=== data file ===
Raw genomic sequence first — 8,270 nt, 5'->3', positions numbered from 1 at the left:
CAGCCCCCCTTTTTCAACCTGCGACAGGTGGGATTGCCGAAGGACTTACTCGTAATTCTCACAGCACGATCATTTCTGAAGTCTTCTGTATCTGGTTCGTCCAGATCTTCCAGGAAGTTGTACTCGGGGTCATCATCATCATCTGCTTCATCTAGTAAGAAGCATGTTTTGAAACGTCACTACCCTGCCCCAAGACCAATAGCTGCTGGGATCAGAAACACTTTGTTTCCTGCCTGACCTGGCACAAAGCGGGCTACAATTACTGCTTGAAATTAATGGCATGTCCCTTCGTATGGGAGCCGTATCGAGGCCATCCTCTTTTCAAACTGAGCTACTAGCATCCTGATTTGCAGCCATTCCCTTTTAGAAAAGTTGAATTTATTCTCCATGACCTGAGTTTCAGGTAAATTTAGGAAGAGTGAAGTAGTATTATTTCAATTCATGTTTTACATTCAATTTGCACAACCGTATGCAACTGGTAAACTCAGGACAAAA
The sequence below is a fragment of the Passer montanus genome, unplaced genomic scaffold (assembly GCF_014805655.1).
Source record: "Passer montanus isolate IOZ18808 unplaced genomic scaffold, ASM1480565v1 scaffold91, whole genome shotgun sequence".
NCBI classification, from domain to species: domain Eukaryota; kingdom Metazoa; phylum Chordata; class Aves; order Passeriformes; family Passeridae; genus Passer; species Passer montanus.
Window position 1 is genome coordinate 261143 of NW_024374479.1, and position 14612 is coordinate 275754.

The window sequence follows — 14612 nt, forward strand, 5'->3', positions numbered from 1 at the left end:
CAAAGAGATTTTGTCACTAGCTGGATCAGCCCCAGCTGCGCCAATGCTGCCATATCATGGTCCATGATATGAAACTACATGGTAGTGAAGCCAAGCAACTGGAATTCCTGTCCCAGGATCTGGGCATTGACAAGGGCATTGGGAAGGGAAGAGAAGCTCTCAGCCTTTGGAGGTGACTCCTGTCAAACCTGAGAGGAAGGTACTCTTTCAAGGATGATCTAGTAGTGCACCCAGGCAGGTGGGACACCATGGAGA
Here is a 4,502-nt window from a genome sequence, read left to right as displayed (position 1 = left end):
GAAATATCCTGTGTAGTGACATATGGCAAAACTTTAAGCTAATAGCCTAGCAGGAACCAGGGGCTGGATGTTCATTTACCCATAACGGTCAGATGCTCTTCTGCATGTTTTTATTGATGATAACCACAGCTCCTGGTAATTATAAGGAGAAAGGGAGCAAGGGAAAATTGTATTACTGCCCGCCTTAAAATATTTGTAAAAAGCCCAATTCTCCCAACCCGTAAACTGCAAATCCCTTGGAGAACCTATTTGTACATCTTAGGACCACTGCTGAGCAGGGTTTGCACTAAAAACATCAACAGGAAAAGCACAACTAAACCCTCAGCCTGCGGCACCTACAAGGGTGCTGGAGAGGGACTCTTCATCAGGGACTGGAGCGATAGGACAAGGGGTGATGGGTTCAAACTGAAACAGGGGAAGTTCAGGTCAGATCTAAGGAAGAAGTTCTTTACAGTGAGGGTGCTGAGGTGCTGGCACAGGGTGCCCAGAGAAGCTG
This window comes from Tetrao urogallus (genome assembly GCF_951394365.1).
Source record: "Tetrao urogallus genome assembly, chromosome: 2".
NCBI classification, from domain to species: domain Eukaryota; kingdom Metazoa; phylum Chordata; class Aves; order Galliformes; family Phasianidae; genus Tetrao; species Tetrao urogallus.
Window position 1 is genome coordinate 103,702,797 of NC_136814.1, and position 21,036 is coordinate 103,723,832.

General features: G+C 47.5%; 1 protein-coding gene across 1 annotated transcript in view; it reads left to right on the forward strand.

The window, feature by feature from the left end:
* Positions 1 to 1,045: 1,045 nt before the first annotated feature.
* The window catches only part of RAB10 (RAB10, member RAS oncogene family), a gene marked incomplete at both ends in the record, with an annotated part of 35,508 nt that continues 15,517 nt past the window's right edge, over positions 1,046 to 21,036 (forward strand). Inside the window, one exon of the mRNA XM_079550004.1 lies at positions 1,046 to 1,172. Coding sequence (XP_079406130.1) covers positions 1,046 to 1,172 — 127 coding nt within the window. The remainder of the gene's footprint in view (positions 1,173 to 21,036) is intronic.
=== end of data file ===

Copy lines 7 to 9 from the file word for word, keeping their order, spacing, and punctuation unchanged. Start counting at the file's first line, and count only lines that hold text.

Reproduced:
The window sequence follows — 14612 nt, forward strand, 5'->3', positions numbered from 1 at the left end:
CAAAGAGATTTTGTCACTAGCTGGATCAGCCCCAGCTGCGCCAATGCTGCCATATCATGGTCCATGATATGAAACTACATGGTAGTGAAGCCAAGCAACTGGAATTCCTGTCCCAGGATCTGGGCATTGACAAGGGCATTGGGAAGGGAAGAGAAGCTCTCAGCCTTTGGAGGTGACTCCTGTCAAACCTGAGAGGAAGGTACTCTTTCAAGGATGATCTAGTAGTGCACCCAGGCAGGTGGGACACCATGGAGA
Here is a 4,502-nt window from a genome sequence, read left to right as displayed (position 1 = left end):